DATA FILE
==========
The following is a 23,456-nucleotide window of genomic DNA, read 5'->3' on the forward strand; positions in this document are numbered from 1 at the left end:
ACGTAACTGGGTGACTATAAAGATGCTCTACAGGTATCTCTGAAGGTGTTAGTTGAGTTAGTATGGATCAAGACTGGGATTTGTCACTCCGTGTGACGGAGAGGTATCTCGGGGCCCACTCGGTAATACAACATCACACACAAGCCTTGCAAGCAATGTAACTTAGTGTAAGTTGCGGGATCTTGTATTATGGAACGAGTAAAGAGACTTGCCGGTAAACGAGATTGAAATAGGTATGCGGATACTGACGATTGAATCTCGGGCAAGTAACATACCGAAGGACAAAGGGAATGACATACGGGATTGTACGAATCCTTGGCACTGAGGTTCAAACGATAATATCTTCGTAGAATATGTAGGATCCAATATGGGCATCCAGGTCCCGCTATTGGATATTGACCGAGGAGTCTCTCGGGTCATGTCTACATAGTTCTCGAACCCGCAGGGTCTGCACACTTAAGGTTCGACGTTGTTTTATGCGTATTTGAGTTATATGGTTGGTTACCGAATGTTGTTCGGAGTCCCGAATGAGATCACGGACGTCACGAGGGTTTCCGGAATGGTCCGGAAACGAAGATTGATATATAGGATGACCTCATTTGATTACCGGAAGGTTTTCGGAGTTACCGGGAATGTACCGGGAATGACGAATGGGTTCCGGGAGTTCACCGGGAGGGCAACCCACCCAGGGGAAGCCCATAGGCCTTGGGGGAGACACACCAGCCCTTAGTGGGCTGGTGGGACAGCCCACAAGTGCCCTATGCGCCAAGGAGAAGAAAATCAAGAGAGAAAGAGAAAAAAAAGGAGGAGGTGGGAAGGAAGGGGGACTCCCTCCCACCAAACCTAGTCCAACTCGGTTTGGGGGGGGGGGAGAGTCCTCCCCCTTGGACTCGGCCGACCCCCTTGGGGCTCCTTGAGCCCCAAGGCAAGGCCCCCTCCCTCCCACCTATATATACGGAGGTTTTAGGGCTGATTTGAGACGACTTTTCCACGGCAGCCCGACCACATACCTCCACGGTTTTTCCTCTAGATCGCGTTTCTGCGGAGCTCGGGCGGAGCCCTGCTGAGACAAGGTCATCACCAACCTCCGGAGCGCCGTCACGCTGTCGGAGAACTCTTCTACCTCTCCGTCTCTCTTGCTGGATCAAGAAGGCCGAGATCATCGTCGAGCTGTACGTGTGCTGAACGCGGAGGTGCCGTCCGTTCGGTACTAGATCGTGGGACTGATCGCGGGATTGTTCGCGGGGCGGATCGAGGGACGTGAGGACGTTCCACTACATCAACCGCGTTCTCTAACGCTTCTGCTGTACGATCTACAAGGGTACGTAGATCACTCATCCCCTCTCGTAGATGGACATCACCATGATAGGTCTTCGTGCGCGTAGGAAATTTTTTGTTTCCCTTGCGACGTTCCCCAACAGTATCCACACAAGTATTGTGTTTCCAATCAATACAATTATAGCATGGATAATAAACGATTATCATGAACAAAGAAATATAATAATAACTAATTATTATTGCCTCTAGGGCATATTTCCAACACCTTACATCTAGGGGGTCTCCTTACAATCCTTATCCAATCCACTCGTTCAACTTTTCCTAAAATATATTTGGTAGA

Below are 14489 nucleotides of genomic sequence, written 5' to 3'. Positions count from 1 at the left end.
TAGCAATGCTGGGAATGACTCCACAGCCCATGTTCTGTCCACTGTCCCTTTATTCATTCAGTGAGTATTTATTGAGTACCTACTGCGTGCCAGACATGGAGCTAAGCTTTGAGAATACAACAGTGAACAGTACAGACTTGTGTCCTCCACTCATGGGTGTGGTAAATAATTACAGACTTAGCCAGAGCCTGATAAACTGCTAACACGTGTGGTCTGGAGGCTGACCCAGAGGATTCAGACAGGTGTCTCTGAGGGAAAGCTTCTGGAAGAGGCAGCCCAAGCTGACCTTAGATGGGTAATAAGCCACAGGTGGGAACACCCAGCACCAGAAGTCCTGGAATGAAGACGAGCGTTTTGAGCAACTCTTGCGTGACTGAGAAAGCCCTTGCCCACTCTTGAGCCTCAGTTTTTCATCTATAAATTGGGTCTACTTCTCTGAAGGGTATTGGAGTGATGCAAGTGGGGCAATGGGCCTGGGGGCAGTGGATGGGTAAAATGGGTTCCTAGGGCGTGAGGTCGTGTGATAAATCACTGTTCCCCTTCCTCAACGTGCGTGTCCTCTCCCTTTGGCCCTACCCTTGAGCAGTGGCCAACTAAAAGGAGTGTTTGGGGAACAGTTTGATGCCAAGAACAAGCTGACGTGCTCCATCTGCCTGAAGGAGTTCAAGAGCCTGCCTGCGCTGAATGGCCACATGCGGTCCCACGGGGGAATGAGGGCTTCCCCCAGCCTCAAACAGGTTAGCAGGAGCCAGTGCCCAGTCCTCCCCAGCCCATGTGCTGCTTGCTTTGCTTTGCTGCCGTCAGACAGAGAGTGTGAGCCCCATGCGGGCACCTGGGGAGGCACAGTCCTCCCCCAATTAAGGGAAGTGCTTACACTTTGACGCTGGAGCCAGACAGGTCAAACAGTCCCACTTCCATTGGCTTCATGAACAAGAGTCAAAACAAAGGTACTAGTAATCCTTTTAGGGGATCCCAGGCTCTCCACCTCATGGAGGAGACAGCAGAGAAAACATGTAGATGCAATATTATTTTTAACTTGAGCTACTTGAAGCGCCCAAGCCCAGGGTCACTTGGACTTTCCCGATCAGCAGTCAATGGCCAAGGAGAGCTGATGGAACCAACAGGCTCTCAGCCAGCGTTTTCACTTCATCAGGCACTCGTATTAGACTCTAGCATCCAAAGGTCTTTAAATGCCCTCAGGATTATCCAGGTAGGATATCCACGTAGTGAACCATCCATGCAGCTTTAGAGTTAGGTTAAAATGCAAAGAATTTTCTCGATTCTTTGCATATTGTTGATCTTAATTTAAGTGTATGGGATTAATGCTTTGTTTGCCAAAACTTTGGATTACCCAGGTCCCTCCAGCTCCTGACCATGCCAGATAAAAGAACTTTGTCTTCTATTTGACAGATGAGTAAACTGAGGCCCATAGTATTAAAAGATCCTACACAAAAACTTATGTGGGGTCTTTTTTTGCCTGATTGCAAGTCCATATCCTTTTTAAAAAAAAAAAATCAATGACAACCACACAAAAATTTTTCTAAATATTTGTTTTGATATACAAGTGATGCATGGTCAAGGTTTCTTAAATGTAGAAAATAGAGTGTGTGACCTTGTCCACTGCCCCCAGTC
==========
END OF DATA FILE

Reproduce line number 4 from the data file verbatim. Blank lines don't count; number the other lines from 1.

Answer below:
TAGCAATGCTGGGAATGACTCCACAGCCCATGTTCTGTCCACTGTCCCTTTATTCATTCAGTGAGTATTTATTGAGTACCTACTGCGTGCCAGACATGGAGCTAAGCTTTGAGAATACAACAGTGAACAGTACAGACTTGTGTCCTCCACTCATGGGTGTGGTAAATAATTACAGACTTAGCCAGAGCCTGATAAACTGCTAACACGTGTGGTCTGGAGGCTGACCCAGAGGATTCAGACAGGTGTCTCTGAGGGAAAGCTTCTGGAAGAGGCAGCCCAAGCTGACCTTAGATGGGTAATAAGCCACAGGTGGGAACACCCAGCACCAGAAGTCCTGGAATGAAGACGAGCGTTTTGAGCAACTCTTGCGTGACTGAGAAAGCCCTTGCCCACTCTTGAGCCTCAGTTTTTCATCTATAAATTGGGTCTACTTCTCTGAAGGGTATTGGAGTGATGCAAGTGGGGCAATGGGCCTGGGGGCAGTGGATGGGTAAAATGGGTTCCTAGGGCGTGAGGTCGTGTGATAAATCACTGTTCCCCTTCCTCAACGTGCGTGTCCTCTCCCTTTGGCCCTACCCTTGAGCAGTGGCCAACTAAAAGGAGTGTTTGGGGAACAGTTTGATGCCAAGAACAAGCTGACGTGCTCCATCTGCCTGAAGGAGTTCAAGAGCCTGCCTGCGCTGAATGGCCACATGCGGTCCCACGGGGGAATGAGGGCTTCCCCCAGCCTCAAACAGGTTAGCAGGAGCCAGTGCCCAGTCCTCCCCAGCCCATGTGCTGCTTGCTTTGCTTTGCTGCCGTCAGACAGAGAGTGTGAGCCCCATGCGGGCACCTGGGGAGGCACAGTCCTCCCCCAATTAAGGGAAGTGCTTACACTTTGACGCTGGAGCCAGACAGGTCAAACAGTCCCACTTCCATTGGCTTCATGAACAAGAGTCAAAACAAAGGTACTAGTAATCCTTTTAGGGGATCCCAGGCTCTCCACCTCATGGAGGAGACAGCAGAGAAAACATGTAGATGCAATATTATTTTTAACTTGAGCTACTTGAAGCGCCCAAGCCCAGGGTCACTTGGACTTTCCCGATCAGCAGTCAATGGCCAAGGAGAGCTGATGGAACCAACAGGCTCTCAGCCAGCGTTTTCACTTCATCAGGCACTCGTATTAGACTCTAGCATCCAAAGGTCTTTAAATGCCCTCAGGATTATCCAGGTAGGATATCCACGTAGTGAACCATCCATGCAGCTTTAGAGTTAGGTTAAAATGCAAAGAATTTTCTCGATTCTTTGCATATTGTTGATCTTAATTTAAGTGTATGGGATTAATGCTTTGTTTGCCAAAACTTTGGATTACCCAGGTCCCTCCAGCTCCTGACCATGCCAGATAAAAGAACTTTGTCTTCTATTTGACAGATGAGTAAACTGAGGCCCATAGTATTAAAAGATCCTACACAAAAACTTATGTGGGGTCTTTTTTTGCCTGATTGCAAGTCCATATCCTTTTTAAAAAAAAAAAATCAATGACAACCACACAAAAATTTTTCTAAATATTTGTTTTGATATACAAGTGATGCATGGTCAAGGTTTCTTAAATGTAGAAAATAGAGTGTGTGACCTTGTCCACTGCCCCCAGTC